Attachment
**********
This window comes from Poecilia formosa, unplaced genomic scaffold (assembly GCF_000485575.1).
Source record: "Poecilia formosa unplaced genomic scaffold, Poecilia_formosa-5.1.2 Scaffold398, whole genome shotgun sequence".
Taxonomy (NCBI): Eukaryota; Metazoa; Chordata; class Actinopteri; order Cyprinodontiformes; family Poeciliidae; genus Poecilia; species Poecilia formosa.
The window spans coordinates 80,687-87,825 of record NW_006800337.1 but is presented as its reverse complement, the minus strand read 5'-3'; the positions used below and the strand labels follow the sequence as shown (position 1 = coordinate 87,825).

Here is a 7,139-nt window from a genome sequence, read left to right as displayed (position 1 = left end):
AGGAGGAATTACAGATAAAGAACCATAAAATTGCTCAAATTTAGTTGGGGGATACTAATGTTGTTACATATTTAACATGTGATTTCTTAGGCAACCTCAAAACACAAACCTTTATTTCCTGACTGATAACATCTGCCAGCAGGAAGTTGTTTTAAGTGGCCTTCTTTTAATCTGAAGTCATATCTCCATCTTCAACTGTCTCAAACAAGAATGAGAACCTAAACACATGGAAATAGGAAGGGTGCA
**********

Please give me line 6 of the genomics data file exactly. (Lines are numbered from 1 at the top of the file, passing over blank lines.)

AGGAGGAATTACAGATAAAGAACCATAAAATTGCTCAAATTTAGTTGGGGGATACTAATGTTGTTACATATTTAACATGTGATTTCTTAGGCAACCTCAAAACACAAACCTTTATTTCCTGACTGATAACATCTGCCAGCAGGAAGTTGTTTTAAGTGGCCTTCTTTTAATCTGAAGTCATATCTCCATCTTCAACTGTCTCAAACAAGAATGAGAACCTAAACACATGGAAATAGGAAGGGTGCA